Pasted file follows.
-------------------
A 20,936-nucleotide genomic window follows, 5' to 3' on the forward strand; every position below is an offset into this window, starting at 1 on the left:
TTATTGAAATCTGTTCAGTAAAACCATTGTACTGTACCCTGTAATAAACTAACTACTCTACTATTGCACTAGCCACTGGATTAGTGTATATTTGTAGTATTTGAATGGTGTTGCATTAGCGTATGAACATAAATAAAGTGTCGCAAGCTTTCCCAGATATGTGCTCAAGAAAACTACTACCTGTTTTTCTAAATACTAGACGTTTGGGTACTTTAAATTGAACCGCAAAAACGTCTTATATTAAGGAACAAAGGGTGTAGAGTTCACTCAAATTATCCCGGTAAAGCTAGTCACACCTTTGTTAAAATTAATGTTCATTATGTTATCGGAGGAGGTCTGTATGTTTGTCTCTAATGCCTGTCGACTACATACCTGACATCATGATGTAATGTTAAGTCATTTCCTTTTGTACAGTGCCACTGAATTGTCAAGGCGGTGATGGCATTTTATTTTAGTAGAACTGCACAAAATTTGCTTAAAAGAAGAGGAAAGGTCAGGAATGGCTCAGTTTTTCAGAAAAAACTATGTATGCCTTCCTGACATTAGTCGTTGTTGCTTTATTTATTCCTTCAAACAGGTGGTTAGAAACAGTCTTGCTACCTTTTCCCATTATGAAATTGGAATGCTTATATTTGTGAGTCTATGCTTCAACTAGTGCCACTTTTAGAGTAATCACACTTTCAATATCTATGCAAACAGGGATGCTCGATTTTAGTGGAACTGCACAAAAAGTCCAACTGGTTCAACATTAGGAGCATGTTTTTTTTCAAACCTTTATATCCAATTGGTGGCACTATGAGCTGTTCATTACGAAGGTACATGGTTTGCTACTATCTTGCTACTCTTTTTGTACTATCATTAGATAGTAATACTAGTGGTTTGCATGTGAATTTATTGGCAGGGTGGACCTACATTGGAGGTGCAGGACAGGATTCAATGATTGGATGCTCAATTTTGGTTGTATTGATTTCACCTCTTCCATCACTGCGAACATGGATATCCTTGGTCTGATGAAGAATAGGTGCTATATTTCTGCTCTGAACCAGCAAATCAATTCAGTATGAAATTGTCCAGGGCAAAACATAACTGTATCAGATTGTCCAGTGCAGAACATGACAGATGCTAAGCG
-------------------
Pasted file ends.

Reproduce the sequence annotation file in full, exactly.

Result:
A 20,936-nucleotide genomic window follows, 5' to 3' on the forward strand; every position below is an offset into this window, starting at 1 on the left:
TTATTGAAATCTGTTCAGTAAAACCATTGTACTGTACCCTGTAATAAACTAACTACTCTACTATTGCACTAGCCACTGGATTAGTGTATATTTGTAGTATTTGAATGGTGTTGCATTAGCGTATGAACATAAATAAAGTGTCGCAAGCTTTCCCAGATATGTGCTCAAGAAAACTACTACCTGTTTTTCTAAATACTAGACGTTTGGGTACTTTAAATTGAACCGCAAAAACGTCTTATATTAAGGAACAAAGGGTGTAGAGTTCACTCAAATTATCCCGGTAAAGCTAGTCACACCTTTGTTAAAATTAATGTTCATTATGTTATCGGAGGAGGTCTGTATGTTTGTCTCTAATGCCTGTCGACTACATACCTGACATCATGATGTAATGTTAAGTCATTTCCTTTTGTACAGTGCCACTGAATTGTCAAGGCGGTGATGGCATTTTATTTTAGTAGAACTGCACAAAATTTGCTTAAAAGAAGAGGAAAGGTCAGGAATGGCTCAGTTTTTCAGAAAAAACTATGTATGCCTTCCTGACATTAGTCGTTGTTGCTTTATTTATTCCTTCAAACAGGTGGTTAGAAACAGTCTTGCTACCTTTTCCCATTATGAAATTGGAATGCTTATATTTGTGAGTCTATGCTTCAACTAGTGCCACTTTTAGAGTAATCACACTTTCAATATCTATGCAAACAGGGATGCTCGATTTTAGTGGAACTGCACAAAAAGTCCAACTGGTTCAACATTAGGAGCATGTTTTTTTTCAAACCTTTATATCCAATTGGTGGCACTATGAGCTGTTCATTACGAAGGTACATGGTTTGCTACTATCTTGCTACTCTTTTTGTACTATCATTAGATAGTAATACTAGTGGTTTGCATGTGAATTTATTGGCAGGGTGGACCTACATTGGAGGTGCAGGACAGGATTCAATGATTGGATGCTCAATTTTGGTTGTATTGATTTCACCTCTTCCATCACTGCGAACATGGATATCCTTGGTCTGATGAAGAATAGGTGCTATATTTCTGCTCTGAACCAGCAAATCAATTCAGTATGAAATTGTCCAGGGCAAAACATAACTGTATCAGATTGTCCAGTGCAGAACATGACAGATGCTAAGCG